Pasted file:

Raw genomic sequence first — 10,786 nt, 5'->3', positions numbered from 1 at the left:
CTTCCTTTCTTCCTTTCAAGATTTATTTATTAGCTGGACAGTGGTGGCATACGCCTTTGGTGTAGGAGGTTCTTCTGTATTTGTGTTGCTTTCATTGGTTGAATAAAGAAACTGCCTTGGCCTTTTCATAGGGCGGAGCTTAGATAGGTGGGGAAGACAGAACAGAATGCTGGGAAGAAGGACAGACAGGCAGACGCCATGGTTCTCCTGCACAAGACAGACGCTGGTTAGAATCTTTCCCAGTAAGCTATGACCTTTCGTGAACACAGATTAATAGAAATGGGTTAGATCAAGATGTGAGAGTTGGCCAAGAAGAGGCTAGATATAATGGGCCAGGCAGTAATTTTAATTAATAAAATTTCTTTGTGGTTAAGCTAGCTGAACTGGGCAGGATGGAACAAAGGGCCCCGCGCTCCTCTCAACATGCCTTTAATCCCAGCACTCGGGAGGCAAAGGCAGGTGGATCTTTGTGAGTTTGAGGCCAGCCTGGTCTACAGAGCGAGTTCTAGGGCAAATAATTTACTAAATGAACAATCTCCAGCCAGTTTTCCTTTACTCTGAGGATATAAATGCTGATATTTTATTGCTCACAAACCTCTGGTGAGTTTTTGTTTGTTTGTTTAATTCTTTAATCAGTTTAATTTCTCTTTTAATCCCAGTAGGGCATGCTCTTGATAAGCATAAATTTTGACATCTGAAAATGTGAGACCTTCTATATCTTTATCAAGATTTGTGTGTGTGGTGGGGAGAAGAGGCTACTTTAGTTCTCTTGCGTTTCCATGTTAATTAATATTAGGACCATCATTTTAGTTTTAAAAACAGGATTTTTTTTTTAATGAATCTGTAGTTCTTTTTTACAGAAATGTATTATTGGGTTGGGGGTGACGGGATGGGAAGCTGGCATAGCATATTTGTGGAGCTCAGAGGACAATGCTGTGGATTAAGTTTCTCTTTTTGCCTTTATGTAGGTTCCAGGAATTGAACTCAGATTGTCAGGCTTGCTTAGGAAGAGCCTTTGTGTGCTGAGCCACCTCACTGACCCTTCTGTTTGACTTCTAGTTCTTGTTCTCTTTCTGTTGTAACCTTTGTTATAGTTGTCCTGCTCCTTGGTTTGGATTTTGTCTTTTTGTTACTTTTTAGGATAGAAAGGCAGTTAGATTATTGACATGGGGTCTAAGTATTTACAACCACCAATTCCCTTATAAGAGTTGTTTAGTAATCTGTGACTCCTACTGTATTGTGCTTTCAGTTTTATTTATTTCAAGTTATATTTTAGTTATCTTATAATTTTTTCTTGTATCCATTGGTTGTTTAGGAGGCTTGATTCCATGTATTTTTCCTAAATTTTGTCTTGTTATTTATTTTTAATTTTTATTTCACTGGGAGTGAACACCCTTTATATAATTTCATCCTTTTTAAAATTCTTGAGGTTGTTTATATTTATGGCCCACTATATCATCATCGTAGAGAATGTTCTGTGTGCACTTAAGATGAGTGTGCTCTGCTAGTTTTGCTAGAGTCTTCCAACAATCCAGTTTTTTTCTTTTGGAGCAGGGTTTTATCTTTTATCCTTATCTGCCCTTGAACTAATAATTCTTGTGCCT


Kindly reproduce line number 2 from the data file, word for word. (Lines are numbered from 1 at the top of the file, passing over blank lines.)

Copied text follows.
CTTCCTTTCTTCCTTTCAAGATTTATTTATTAGCTGGACAGTGGTGGCATACGCCTTTGGTGTAGGAGGTTCTTCTGTATTTGTGTTGCTTTCATTGGTTGAATAAAGAAACTGCCTTGGCCTTTTCATAGGGCGGAGCTTAGATAGGTGGGGAAGACAGAACAGAATGCTGGGAAGAAGGACAGACAGGCAGACGCCATGGTTCTCCTGCACAAGACAGACGCTGGTTAGAATCTTTCCCAGTAAGCTATGACCTTTCGTGAACACAGATTAATAGAAATGGGTTAGATCAAGATGTGAGAGTTGGCCAAGAAGAGGCTAGATATAATGGGCCAGGCAGTAATTTTAATTAATAAAATTTCTTTGTGGTTAAGCTAGCTGAACTGGGCAGGATGGAACAAAGGGCCCCGCGCTCCTCTCAACATGCCTTTAATCCCAGCACTCGGGAGGCAAAGGCAGGTGGATCTTTGTGAGTTTGAGGCCAGCCTGGTCTACAGAGCGAGTTCTAGGGCAAATAATTTACTAAATGAACAATCTCCAGCCAGTTTTCCTTTACTCTGAGGATATAAATGCTGATATTTTATTGCTCACAAACCTCTGGTGAGTTTTTGTTTGTTTGTTTAATTCTTTAATCAGTTTAATTTCTCTTTTAATCCCAGTAGGGCATGCTCTTGATAAGCATAAATTTTGACATCTGAAAATGTGAGACCTTCTATATCTTTATCAAGATTTGTGTGTGTGGTGGGGAGAAGAGGCTACTTTAGTTCTCTTGCGTTTCCATGTTAATTAATATTAGGACCATCATTTTAGTTTTAAAAACAGGATTTTTTTTTTAATGAATCTGTAGTTCTTTTTTACAGAAATGTATTATTGGGTTGGGGGTGACGGGATGGGAAGCTGGCATAGCATATTTGTGGAGCTCAGAGGACAATGCTGTGGATTAAGTTTCTCTTTTTGCCTTTATGTAGGTTCCAGGAATTGAACTCAGATTGTCAGGCTTGCTTAGGAAGAGCCTTTGTGTGCTGAGCCACCTCACTGACCCTTCTGTTTGACTTCTAGTTCTTGTTCTCTTTCTGTTGTAACCTTTGTTATAGTTGTCCTGCTCCTTGGTTTGGATTTTGTCTTTTTGTTACTTTTTAGGATAGAAAGGCAGTTAGATTATTGACATGGGGTCTAAGTATTTACAACCACCAATTCCCTTATAAGAGTTGTTTAGTAATCTGTGACTCCTACTGTATTGTGCTTTCAGTTTTATTTATTTCAAGTTATATTTTAGTTATCTTATAATTTTTTCTTGTATCCATTGGTTGTTTAGGAGGCTTGATTCCATGTATTTTTCCTAAATTTTGTCTTGTTATTTATTTTTAATTTTTATTTCACTGGGAGTGAACACCCTTTATATAATTTCATCCTTTTTAAAATTCTTGAGGTTGTTTATATTTATGGCCCACTATATCATCATCGTAGAGAATGTTCTGTGTGCACTTAAGATGAGTGTGCTCTGCTAGTTTTGCTAGAGTCTTCCAACAATCCAGTTTTTTTCTTTTGGAGCAGGGTTTTATCTTTTATCCTTATCTGCCCTTGAACTAATAATTCTTGTGCCT